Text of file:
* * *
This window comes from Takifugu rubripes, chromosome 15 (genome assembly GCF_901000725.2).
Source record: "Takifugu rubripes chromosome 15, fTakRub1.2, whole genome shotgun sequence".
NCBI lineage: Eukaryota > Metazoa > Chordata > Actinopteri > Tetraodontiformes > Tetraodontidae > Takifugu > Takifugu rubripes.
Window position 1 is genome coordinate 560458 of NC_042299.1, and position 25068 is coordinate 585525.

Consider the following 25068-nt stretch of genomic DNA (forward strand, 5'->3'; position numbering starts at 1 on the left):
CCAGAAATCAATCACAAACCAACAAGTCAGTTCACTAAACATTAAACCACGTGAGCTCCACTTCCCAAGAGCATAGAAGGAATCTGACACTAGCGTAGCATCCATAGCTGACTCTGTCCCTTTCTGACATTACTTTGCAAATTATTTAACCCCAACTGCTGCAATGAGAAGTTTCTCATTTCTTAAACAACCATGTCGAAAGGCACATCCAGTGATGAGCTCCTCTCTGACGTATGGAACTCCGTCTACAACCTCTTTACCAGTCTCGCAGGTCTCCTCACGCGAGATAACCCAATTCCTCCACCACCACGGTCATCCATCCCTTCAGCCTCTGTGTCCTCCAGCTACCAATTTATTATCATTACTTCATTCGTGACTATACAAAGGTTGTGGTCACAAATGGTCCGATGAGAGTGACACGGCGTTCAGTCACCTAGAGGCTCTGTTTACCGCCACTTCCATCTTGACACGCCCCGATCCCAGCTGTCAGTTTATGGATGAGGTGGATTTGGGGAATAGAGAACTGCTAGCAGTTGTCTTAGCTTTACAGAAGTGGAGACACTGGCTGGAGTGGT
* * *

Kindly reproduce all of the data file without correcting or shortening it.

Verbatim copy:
This window comes from Takifugu rubripes, chromosome 15 (genome assembly GCF_901000725.2).
Source record: "Takifugu rubripes chromosome 15, fTakRub1.2, whole genome shotgun sequence".
NCBI lineage: Eukaryota > Metazoa > Chordata > Actinopteri > Tetraodontiformes > Tetraodontidae > Takifugu > Takifugu rubripes.
Window position 1 is genome coordinate 560458 of NC_042299.1, and position 25068 is coordinate 585525.

Consider the following 25068-nt stretch of genomic DNA (forward strand, 5'->3'; position numbering starts at 1 on the left):
CCAGAAATCAATCACAAACCAACAAGTCAGTTCACTAAACATTAAACCACGTGAGCTCCACTTCCCAAGAGCATAGAAGGAATCTGACACTAGCGTAGCATCCATAGCTGACTCTGTCCCTTTCTGACATTACTTTGCAAATTATTTAACCCCAACTGCTGCAATGAGAAGTTTCTCATTTCTTAAACAACCATGTCGAAAGGCACATCCAGTGATGAGCTCCTCTCTGACGTATGGAACTCCGTCTACAACCTCTTTACCAGTCTCGCAGGTCTCCTCACGCGAGATAACCCAATTCCTCCACCACCACGGTCATCCATCCCTTCAGCCTCTGTGTCCTCCAGCTACCAATTTATTATCATTACTTCATTCGTGACTATACAAAGGTTGTGGTCACAAATGGTCCGATGAGAGTGACACGGCGTTCAGTCACCTAGAGGCTCTGTTTACCGCCACTTCCATCTTGACACGCCCCGATCCCAGCTGTCAGTTTATGGATGAGGTGGATTTGGGGAATAGAGAACTGCTAGCAGTTGTCTTAGCTTTACAGAAGTGGAGACACTGGCTGGAGTGGT